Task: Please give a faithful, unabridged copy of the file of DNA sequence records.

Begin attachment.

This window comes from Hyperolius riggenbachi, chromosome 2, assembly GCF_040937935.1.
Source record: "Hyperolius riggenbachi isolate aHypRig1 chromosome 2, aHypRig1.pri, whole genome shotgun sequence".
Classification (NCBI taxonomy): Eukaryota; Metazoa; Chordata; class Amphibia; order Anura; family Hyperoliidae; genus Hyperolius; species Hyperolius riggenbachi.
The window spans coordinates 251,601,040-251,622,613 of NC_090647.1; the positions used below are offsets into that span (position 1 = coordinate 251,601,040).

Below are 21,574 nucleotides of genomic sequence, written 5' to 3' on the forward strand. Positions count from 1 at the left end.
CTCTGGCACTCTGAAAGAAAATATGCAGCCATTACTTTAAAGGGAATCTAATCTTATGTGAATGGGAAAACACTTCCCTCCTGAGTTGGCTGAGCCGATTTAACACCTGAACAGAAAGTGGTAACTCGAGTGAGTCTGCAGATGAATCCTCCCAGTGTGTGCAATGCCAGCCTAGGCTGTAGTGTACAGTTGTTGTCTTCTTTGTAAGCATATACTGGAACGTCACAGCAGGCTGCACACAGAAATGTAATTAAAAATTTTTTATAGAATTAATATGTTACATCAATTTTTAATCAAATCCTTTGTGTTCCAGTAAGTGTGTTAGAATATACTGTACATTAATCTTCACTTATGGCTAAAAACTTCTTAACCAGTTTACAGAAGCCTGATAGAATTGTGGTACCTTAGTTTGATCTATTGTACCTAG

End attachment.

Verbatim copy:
This window comes from Hyperolius riggenbachi, chromosome 2, assembly GCF_040937935.1.
Source record: "Hyperolius riggenbachi isolate aHypRig1 chromosome 2, aHypRig1.pri, whole genome shotgun sequence".
Classification (NCBI taxonomy): Eukaryota; Metazoa; Chordata; class Amphibia; order Anura; family Hyperoliidae; genus Hyperolius; species Hyperolius riggenbachi.
The window spans coordinates 251,601,040-251,622,613 of NC_090647.1; the positions used below are offsets into that span (position 1 = coordinate 251,601,040).

Below are 21,574 nucleotides of genomic sequence, written 5' to 3' on the forward strand. Positions count from 1 at the left end.
CTCTGGCACTCTGAAAGAAAATATGCAGCCATTACTTTAAAGGGAATCTAATCTTATGTGAATGGGAAAACACTTCCCTCCTGAGTTGGCTGAGCCGATTTAACACCTGAACAGAAAGTGGTAACTCGAGTGAGTCTGCAGATGAATCCTCCCAGTGTGTGCAATGCCAGCCTAGGCTGTAGTGTACAGTTGTTGTCTTCTTTGTAAGCATATACTGGAACGTCACAGCAGGCTGCACACAGAAATGTAATTAAAAATTTTTTATAGAATTAATATGTTACATCAATTTTTAATCAAATCCTTTGTGTTCCAGTAAGTGTGTTAGAATATACTGTACATTAATCTTCACTTATGGCTAAAAACTTCTTAACCAGTTTACAGAAGCCTGATAGAATTGTGGTACCTTAGTTTGATCTATTGTACCTAG